Carla J. Bailey, Pastor
A meditation given at
The Church of Christ at Dartmouth College
A congregation of the United Church of Christ
In 1974 I lived for a time as a student in London. While I was there, I became captivated by British World War I poetry. The Imperial War Museum had an especially powerful exhibit dedicated to the British poets whose powerful, gritty words flowed as freely as did the blood at the Somme, where over a million soldiers died. Over the years I have made my Memorial Day weekend ritual include some of their haunting words, poetry that combined the lyrical flow so typical of that era, with the horrific images of war. Listen to these words of Rupert Brooke:
These hearts were woven of human joys and cares,
Washed marvellously with sorrow, swift to mirth.
The years had given them kindness. Dawn was theirs,
And sunset, and the colours of the earth.
These had seen movement, and heard music; known
Slumber and waking; loved; gone proudly friended;
Felt the quick stir of wonder; sat alone;
Touched flowers and furs and cheeks. All this is ended.
Or this, by Wilfred Owen:
I, too, saw God through mud --
The mud that cracked on cheeks when wretches smiled.
War brought more glory to their eyes than blood,
And gave their laughs more glee than shakes a child.
Merry it was to laugh there --
Where death becomes absurd and life absurder.
For power was on us as we slashed bones bare
Not to feel sickness or remorse of murder.
Or this by Wilfred Gibson:
They ask me where I’ve been,
And what I’ve done and seen.
But what can I reply
Who know it wasn’t I,
But someone just like me,
Who went across the sea
And with my head and hands
Killed men in foreign lands…
Though I must bear the blame,
Because he bore my name.
I think it’s important to remember the realities of war on Memorial Day, if, for no other reason, than to remind ourselves that war is about death and the failure of imagination. It is fortuitous that the lectionary gospel reading for today is from John’s gospel, these words so often read in memorial services. They are from what is called Jesus’ farewell discourse, the few chapters in John dedicated to Jesus’ words of comfort and challenge to his disciples, preparing them for his imminent death and teaching them, in John’s enigmatic way, how they might live once Jesus is no longer with them.
Farewell writings are not uncommon in Scripture. Several of the prophets’ writings are in the form of farewell words, as is Moses’. Some years ago I performed a funeral for a woman who died at a young age of breast cancer. She had written long letters to her children in the last months of her life, things she wanted them to know about her and their father, stories of how they met, lessons about living she wouldn’t have time to teach them. Her children are adults now. They tell me that the letters she wrote to them seem strange, as if she didn’t know them well, but they understand how important it was to their mother to write them.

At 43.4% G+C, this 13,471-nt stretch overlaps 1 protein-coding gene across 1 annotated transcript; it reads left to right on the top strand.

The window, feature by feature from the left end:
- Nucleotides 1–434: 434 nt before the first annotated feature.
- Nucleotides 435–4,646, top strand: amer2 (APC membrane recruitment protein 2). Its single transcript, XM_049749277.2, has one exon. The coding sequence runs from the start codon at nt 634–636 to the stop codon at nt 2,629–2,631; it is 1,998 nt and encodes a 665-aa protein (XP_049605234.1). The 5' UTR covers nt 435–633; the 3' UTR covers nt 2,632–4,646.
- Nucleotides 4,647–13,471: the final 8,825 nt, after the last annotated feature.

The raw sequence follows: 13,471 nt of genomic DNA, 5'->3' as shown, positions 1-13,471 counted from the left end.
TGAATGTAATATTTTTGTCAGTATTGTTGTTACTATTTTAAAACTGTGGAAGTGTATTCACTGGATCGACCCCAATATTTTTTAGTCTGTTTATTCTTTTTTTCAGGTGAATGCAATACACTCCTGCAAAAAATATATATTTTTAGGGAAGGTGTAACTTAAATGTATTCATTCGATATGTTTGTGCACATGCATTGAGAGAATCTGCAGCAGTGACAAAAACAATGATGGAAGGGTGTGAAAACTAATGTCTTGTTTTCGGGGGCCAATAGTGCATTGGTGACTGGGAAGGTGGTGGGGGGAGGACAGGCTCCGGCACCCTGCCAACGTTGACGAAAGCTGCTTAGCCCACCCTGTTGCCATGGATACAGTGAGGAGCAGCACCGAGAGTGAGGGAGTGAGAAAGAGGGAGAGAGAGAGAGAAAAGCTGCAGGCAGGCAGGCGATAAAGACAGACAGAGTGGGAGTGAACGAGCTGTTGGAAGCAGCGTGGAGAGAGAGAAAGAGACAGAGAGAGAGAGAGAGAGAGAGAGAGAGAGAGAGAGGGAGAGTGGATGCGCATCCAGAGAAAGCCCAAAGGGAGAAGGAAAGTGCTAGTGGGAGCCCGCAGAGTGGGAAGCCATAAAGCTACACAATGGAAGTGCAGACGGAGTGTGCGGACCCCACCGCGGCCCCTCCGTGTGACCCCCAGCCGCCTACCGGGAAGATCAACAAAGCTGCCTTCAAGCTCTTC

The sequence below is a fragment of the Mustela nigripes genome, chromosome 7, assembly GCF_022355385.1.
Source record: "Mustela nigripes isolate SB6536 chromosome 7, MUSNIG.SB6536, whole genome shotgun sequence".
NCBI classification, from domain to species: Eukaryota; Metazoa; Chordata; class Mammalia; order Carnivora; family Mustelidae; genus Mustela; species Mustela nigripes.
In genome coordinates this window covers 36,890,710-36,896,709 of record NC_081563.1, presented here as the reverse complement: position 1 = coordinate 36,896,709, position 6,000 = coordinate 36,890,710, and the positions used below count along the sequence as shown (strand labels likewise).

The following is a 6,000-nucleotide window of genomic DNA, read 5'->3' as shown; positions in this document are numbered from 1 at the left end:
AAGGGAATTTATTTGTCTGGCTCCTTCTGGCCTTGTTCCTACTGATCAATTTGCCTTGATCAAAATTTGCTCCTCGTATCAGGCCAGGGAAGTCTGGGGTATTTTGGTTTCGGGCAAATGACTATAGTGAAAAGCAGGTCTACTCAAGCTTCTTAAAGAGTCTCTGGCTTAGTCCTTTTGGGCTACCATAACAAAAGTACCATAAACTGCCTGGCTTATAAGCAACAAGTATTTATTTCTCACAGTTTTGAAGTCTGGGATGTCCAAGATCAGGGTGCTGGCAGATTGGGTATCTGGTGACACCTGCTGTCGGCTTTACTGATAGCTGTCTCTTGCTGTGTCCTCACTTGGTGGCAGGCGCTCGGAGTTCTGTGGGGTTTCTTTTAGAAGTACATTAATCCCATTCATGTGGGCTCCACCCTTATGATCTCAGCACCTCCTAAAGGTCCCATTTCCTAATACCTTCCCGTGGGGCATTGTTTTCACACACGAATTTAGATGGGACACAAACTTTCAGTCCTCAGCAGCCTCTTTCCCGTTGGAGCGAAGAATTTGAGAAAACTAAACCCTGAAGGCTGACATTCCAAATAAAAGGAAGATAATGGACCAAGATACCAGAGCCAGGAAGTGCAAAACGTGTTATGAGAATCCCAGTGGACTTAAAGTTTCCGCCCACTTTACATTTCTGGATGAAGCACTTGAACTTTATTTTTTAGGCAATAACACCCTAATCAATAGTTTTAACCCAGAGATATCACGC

I think of them whenever I read these words of Jesus. Is it more important to the writer than to the receiver to advise and give counsel just before death? Do the words seem overly optimistic? For example, in John’s Gospel, Jesus told his disciples that he would not leave them orphaned, and yet, in a very real way, he did just that. It reminds me of a poem so many people want to read at a memorial service, or send to someone bereaved. An unknown poet, and the intent is good, but it always leaves me shaking my head.
Do not stand at my grave and weep.
I am not there. I do not sleep.
I am a thousand winds that blow;
I am the diamond glints on snow.
I am the sunlight on ripened grain;
I am the gentle Autumn’s rain.
When you awaken in the morning’s hush.
I am the swift uplifting rush
Of quiet birds in circled flight.
I am the soft star that shines at night.
Do not stand at my grave and cry.
I am not there;
I did not die.
But you did die, my mind insists. You aren’t here when I need you, and seeing you in the sparkling snow is not the same as feeling the warmth of your hand. The stars are lovely, but they do not comfort me when I need to lay my head on your shoulder and rest. Don’t tell me you did not die and don’t tell me you will not leave me orphaned, because you did, or you will. Death will take our loved ones away from us.
That does not mean we are comfortless. Memory is a powerful force. We can remember something, quietly, without anyone aware of it, and it can make us laugh out loud, or cry, often both. Memory is a time machine, transporting us to places we may never actually see again. You know, there are significant research studies being done about memory. The multidisciplinary field of memory studies combines strands from several disciplines - anthropology, literature, history, philosophy, psychology and sociology, and to that impressive list, I would add religion. Without memory, religion could not develop into a moral force. Without memory, religious rituals are like play-acting. Without memory, we would not know how to be faithful to God. Without memory, we would be left only to grieve the death of our Savior.
In a few moments, we’ll be receiving communion, giving and receiving into one another’s hands, the memory of Jesus in the bread and cup. Remembering is what will keep us from feeling orphaned though orphaned we are. Just as remembering the war poets from WWI keeps their courage and brilliance alive, long after their blood has been shed. May memory be transformed into our own acts of courage and brilliance that one day, there will be no war, just as one day, all will be fed, all will know peace, and all will be comforted by the Spirit of God. Amen.